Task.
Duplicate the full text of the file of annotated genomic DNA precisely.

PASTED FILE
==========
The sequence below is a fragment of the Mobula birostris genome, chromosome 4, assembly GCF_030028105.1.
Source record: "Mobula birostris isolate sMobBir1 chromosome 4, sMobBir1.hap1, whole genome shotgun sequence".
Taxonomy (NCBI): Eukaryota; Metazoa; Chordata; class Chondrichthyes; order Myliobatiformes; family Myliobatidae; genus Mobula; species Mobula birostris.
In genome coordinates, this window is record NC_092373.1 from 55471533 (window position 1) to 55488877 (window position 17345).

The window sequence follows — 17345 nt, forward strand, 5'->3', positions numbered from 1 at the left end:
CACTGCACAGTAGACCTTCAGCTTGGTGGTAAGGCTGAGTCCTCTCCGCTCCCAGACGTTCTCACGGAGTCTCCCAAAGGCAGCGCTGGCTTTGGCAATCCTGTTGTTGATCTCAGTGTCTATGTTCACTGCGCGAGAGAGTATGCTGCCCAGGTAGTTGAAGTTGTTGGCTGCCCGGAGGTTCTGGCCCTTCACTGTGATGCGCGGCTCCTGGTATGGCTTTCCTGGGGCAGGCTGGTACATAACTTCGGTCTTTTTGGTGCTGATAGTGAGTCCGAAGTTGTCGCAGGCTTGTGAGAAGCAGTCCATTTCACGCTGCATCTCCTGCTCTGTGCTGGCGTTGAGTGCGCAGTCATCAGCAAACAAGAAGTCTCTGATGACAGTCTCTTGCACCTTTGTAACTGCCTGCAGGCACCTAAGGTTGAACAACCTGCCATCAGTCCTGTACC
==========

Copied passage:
The sequence below is a fragment of the Mobula birostris genome, chromosome 4, assembly GCF_030028105.1.
Source record: "Mobula birostris isolate sMobBir1 chromosome 4, sMobBir1.hap1, whole genome shotgun sequence".
Taxonomy (NCBI): Eukaryota; Metazoa; Chordata; class Chondrichthyes; order Myliobatiformes; family Myliobatidae; genus Mobula; species Mobula birostris.
In genome coordinates, this window is record NC_092373.1 from 55471533 (window position 1) to 55488877 (window position 17345).

The window sequence follows — 17345 nt, forward strand, 5'->3', positions numbered from 1 at the left end:
CACTGCACAGTAGACCTTCAGCTTGGTGGTAAGGCTGAGTCCTCTCCGCTCCCAGACGTTCTCACGGAGTCTCCCAAAGGCAGCGCTGGCTTTGGCAATCCTGTTGTTGATCTCAGTGTCTATGTTCACTGCGCGAGAGAGTATGCTGCCCAGGTAGTTGAAGTTGTTGGCTGCCCGGAGGTTCTGGCCCTTCACTGTGATGCGCGGCTCCTGGTATGGCTTTCCTGGGGCAGGCTGGTACATAACTTCGGTCTTTTTGGTGCTGATAGTGAGTCCGAAGTTGTCGCAGGCTTGTGAGAAGCAGTCCATTTCACGCTGCATCTCCTGCTCTGTGCTGGCGTTGAGTGCGCAGTCATCAGCAAACAAGAAGTCTCTGATGACAGTCTCTTGCACCTTTGTAACTGCCTGCAGGCACCTAAGGTTGAACAACCTGCCATCAGTCCTGTACC